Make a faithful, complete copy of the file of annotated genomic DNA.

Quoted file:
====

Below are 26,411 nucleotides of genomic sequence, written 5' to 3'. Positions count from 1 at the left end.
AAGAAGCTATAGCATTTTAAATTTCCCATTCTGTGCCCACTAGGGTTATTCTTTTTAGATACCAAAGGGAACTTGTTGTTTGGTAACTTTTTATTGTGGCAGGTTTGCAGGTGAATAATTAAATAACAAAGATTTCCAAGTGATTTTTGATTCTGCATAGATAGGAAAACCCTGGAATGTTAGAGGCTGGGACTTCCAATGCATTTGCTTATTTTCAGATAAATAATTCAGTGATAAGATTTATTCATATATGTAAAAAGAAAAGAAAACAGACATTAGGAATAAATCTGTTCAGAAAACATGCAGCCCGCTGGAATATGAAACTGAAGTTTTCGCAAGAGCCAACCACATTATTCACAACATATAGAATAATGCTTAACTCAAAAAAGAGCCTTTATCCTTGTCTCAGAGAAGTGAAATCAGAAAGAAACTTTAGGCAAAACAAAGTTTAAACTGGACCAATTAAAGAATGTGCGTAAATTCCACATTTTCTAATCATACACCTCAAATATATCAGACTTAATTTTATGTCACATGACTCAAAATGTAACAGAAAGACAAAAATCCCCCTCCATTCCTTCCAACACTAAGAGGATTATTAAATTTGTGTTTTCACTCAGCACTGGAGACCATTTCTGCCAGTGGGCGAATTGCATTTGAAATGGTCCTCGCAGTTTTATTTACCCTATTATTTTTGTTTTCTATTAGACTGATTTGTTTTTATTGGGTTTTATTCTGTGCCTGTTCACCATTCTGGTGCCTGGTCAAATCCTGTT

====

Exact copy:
Below are 26,411 nucleotides of genomic sequence, written 5' to 3'. Positions count from 1 at the left end.
AAGAAGCTATAGCATTTTAAATTTCCCATTCTGTGCCCACTAGGGTTATTCTTTTTAGATACCAAAGGGAACTTGTTGTTTGGTAACTTTTTATTGTGGCAGGTTTGCAGGTGAATAATTAAATAACAAAGATTTCCAAGTGATTTTTGATTCTGCATAGATAGGAAAACCCTGGAATGTTAGAGGCTGGGACTTCCAATGCATTTGCTTATTTTCAGATAAATAATTCAGTGATAAGATTTATTCATATATGTAAAAAGAAAAGAAAACAGACATTAGGAATAAATCTGTTCAGAAAACATGCAGCCCGCTGGAATATGAAACTGAAGTTTTCGCAAGAGCCAACCACATTATTCACAACATATAGAATAATGCTTAACTCAAAAAAGAGCCTTTATCCTTGTCTCAGAGAAGTGAAATCAGAAAGAAACTTTAGGCAAAACAAAGTTTAAACTGGACCAATTAAAGAATGTGCGTAAATTCCACATTTTCTAATCATACACCTCAAATATATCAGACTTAATTTTATGTCACATGACTCAAAATGTAACAGAAAGACAAAAATCCCCCTCCATTCCTTCCAACACTAAGAGGATTATTAAATTTGTGTTTTCACTCAGCACTGGAGACCATTTCTGCCAGTGGGCGAATTGCATTTGAAATGGTCCTCGCAGTTTTATTTACCCTATTATTTTTGTTTTCTATTAGACTGATTTGTTTTTATTGGGTTTTATTCTGTGCCTGTTCACCATTCTGGTGCCTGGTCAAATCCTGTT